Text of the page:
MBLers in Suzhou

MBLers in Suzhou



Suzhou, a city in South China famous for its beautiful classic gardens and handicrafts.


Two of our MBL volunteers have just started their one-year adventure in Suzhou, and they are recording their exciting life on a blog.

Italian natives, London adoptees, travel lovers currently based in Suzhou, China. Sharing our experiences over a year living,loving and working in Suzhou ! Welcome to our blog!

Here are some of their posts, for the latest update, visit their blog Home in Suzhou.

From their blog sharing, MBL would love to introduce some traditional Chinese elements to you. Please see original text below:

10 Sep


Shooting a documentary at the Master of Nets Garden/网师园

Last week we assisted for the first time at the shooting of a documentary at the Master of Nets Garden 网师园 made by our company, Suzhou Media Culture Communication or 梅地亚. We were there by the very early morning and the absence of tourists and the quite of the place helped to create a magic atmosphere. The site is unbelievably scenic as you can see from the pictures below.


MBL Academy: Suzhou is China’s well-known “city of gardens”, which tops all others in both the number (nearly 200) and the artistry of gardens. Gardening is one of the important types of architectural art, and the art of gardening has undergone a history of 1,500 years. These gardens have their own characteristics in layout, structure and style. The essence of garden is to construct beautiful surroundings by designing all the elements -mountain, water, path, indoor decoration, in a harmonious and organic way. 



(indoor decoration)


9 Sep

Asking information in Suzhou: a must do



One of the things people don’t tell you about Suzhou is how ridiculously funny can get asking information in the street. …
Here is as it goes (in Suzhou): you walk on the street and get lost -it happens all the time because most of the street don’t have names or they only have Chinese characters, which you might try to deal with but will find yourself giving up very easily- and decide to approach someone showing them the address which you trying to find. So let the show begin: you choose someone- usually young because, naively, you assume they might speak a little English- and start walking towards that person who will immediately understand you’re trying to engage in a sort of communication.  Their faces start to become worried because they know that you won’t give up that easily, which you don’t. So, after having finally stopped that misfortunate person, you try for at least 5 minutes to pronounce in a decent way those two words that you can remember….
So, if you’re thinking of asking people any sort of information be prepared because it might take a while but it will also be fun!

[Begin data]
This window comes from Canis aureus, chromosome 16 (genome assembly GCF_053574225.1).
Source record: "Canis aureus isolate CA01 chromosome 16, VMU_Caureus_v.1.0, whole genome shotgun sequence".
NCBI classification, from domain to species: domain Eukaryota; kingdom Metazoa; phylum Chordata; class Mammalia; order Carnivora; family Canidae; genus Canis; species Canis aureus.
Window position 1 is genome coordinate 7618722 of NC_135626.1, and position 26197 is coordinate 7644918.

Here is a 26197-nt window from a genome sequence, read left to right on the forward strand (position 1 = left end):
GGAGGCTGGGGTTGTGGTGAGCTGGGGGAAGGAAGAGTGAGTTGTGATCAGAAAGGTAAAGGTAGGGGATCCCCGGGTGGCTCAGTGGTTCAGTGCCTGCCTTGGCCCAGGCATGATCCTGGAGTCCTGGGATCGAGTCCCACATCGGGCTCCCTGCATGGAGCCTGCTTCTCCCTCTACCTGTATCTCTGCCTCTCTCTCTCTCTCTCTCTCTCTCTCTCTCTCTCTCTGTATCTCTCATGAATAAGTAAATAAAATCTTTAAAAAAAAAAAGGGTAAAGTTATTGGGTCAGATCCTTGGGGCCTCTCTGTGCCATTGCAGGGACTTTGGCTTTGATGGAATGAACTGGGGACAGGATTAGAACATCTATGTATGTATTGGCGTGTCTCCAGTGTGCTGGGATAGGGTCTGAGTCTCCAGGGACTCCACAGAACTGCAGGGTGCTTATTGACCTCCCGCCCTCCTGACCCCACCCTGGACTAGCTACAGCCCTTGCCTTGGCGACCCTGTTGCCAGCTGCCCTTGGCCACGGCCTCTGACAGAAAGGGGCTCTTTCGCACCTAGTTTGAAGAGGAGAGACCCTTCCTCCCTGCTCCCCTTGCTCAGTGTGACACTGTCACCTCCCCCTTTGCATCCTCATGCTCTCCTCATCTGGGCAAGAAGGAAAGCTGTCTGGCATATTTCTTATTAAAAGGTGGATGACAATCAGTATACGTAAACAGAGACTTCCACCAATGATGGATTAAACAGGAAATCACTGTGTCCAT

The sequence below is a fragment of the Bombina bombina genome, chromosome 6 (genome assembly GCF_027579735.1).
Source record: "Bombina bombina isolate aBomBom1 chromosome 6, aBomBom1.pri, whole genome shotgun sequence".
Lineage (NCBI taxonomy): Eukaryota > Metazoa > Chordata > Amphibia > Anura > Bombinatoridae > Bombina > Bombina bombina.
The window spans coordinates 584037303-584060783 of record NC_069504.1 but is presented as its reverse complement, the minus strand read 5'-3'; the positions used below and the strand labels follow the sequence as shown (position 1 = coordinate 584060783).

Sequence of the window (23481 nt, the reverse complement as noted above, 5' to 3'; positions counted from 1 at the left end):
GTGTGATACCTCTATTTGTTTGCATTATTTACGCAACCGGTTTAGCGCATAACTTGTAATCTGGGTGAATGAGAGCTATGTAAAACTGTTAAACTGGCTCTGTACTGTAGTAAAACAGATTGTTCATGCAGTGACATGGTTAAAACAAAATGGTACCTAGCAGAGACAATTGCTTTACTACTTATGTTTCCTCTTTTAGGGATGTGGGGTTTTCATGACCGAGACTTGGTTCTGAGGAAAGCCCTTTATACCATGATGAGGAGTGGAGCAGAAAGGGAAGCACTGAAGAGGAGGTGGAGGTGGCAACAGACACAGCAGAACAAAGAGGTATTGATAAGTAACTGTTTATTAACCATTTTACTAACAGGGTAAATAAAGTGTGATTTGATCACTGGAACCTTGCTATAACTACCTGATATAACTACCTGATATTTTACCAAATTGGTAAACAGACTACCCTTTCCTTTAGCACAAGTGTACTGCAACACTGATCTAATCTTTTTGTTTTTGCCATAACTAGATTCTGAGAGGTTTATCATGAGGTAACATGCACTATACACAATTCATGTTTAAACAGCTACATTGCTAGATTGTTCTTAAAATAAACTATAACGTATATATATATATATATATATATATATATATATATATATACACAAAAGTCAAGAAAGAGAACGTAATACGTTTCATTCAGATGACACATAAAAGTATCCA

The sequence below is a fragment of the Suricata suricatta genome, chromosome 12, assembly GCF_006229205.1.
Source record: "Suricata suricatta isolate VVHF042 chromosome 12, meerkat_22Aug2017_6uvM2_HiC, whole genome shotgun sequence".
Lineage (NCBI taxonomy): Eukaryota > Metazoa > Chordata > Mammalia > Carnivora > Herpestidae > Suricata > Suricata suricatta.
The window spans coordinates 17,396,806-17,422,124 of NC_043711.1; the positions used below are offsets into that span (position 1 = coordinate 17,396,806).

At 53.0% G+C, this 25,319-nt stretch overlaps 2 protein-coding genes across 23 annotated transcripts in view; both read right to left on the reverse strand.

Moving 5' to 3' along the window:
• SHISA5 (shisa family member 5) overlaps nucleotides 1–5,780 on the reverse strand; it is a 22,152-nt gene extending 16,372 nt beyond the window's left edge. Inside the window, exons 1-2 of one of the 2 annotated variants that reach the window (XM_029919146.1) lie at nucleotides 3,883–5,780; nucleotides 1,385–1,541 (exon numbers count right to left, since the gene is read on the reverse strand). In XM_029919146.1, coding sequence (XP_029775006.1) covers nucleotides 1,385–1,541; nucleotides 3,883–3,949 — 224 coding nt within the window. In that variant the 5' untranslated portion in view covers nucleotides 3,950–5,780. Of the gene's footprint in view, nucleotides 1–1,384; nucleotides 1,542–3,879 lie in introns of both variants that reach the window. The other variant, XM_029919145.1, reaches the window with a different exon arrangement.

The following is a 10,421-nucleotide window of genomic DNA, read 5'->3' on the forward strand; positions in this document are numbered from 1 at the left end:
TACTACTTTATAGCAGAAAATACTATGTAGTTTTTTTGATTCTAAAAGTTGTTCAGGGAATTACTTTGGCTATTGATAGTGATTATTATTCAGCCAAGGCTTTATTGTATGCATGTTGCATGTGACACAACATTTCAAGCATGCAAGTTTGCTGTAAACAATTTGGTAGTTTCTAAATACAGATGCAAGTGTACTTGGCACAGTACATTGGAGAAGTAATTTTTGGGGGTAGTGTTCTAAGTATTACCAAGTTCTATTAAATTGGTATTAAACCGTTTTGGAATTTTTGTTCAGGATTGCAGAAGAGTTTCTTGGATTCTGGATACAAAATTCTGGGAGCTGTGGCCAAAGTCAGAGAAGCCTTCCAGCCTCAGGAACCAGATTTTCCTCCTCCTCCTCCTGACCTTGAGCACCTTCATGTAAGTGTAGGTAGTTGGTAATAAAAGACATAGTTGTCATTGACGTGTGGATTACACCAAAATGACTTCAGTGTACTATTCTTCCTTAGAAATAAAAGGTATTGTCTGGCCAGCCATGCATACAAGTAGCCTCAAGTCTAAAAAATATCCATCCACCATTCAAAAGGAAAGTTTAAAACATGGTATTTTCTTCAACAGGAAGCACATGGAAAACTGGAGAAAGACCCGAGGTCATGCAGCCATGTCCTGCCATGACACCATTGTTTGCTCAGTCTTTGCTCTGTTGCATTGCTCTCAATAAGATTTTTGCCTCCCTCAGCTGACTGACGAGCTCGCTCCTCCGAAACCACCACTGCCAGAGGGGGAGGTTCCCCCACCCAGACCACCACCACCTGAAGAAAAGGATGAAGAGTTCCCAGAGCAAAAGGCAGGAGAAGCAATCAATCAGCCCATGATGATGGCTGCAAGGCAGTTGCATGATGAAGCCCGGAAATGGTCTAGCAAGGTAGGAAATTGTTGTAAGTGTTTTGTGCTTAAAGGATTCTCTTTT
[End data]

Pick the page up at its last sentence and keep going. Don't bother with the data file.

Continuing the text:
MBL Academy: In China, the popularisation of English is still limited, especially in some small cities, which they have their deep-rooted culture and local dialect. You will find it is difficult to find English show in Street names or menu. Normally, international travellers cannot pronounce the Chinese street names correctly even they “knew”. Thus, the moment when international tourists are asking local people direction is always funny and time consuming, sometimes finally, you even cannot get a right direction by misunderstanding in communication.

Chinese Mid-Autumn Festival 2014 / 中秋节


Chinese Mid-Autumn Festival, also known as Chinese Moon Festival, takes place on the 15th day of the eighth Chinese lunar month, when the moon is at its fullest and brightest version. This is one of the two most important occasions in the Chinese calendar (the other being the Spring Festival or the Chinese New Year) and it is an official holiday. This year we celebrated on September 8 and China public holidays lasted for three days. This is the time of the year for families to be together. The traditional food for mid-autumn festival is the moon cake which is round and symbolises reunion.

9 mooncake
Celebration of Mid-autumn festival has a long history since when the emperors had the tradition of worshiping the Sun in spring, and the Moon in autumn.
MBL Academy: Mooncake (simplified Chinese: 月饼traditional Chinese月餅pinyinyuè bĭng) is a Chinese bakery product traditionally eaten during the Mid-Autumn Festival (中秋节,Zhōng qiū jié). The festival is intricately linked to the legends of Chang E (嫦娥,cháng é), the mythical Moon Goddess of ImmortalityTypical mooncakes are round pastries, measuring about 10 cm in diameter and 3–4 cm thick. 
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Home in Suzhou